Fashion label Dissh has gained global recognition and captivated the hearts of fashionistas nationwide and beyond. Coming from the heart of Australia, it curates easy-breezy feminine silhouettes that effortlessly induce relaxed vibes. But while it brags about conducting business responsibly, it doesn’t share deets about its supply chain or plans towards sustainability. Does that mean Dissh is the next fast fashion brand?
Let’s find out if Dissh is truly making any efforts to be ethical and sustainable. Or is it just playing the greenwashing game?
Is Dissh Fast Fashion?
No, Dissh is not a fast fashion brand. Its collections come in classic styles and are mostly made up of eco-friendly materials that are long-lasting. Meaning, you can wear them over and over again rather than discarding them after 2-3 wears. By blending low-impact materials with chic and contemporary styles, its collections arrive with the seasons but are crafted to stay seasonless.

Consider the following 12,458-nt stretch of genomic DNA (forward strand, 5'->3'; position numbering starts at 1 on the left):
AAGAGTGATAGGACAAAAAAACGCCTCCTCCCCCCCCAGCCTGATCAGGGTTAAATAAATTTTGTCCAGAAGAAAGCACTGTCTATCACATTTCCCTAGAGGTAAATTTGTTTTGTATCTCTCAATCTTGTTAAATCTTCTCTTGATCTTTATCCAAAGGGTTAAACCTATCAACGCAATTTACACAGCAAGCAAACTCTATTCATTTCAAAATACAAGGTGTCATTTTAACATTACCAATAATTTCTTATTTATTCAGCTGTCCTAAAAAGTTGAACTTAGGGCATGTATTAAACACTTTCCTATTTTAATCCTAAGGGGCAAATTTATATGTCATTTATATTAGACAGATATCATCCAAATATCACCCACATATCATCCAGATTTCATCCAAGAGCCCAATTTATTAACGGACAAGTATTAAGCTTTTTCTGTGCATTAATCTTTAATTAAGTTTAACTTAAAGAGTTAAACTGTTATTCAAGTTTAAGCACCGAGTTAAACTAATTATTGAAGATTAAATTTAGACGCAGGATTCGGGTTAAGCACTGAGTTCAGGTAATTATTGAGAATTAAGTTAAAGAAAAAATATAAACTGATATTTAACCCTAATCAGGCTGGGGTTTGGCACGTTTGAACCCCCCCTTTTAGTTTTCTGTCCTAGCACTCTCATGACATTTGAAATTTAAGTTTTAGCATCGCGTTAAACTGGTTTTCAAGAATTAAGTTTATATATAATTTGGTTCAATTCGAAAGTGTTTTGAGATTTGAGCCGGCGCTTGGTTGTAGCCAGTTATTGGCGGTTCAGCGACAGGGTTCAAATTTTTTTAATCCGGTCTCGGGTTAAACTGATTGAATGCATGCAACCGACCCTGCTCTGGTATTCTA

Unlike typical fast fashion retailers, Dissh doesn’t focus on creating tons of trendy garments inspired by the latest fashion fad. Instead, it executes limited quantity production and prioritizes slow fashion, superior-quality garments, designed with longevity in mind. Plus, its merchandise falls between a mid-range price point. So, it’s a bit inaccessible for budget-friendly shoppers who favour cheap-priced trendy clothing.
Is Dissh Ethical?
No, Dissh falls short of being labelled as a 100% ethical brand. That’s because Dissh doesn’t share details about its manufacturing units or production processes.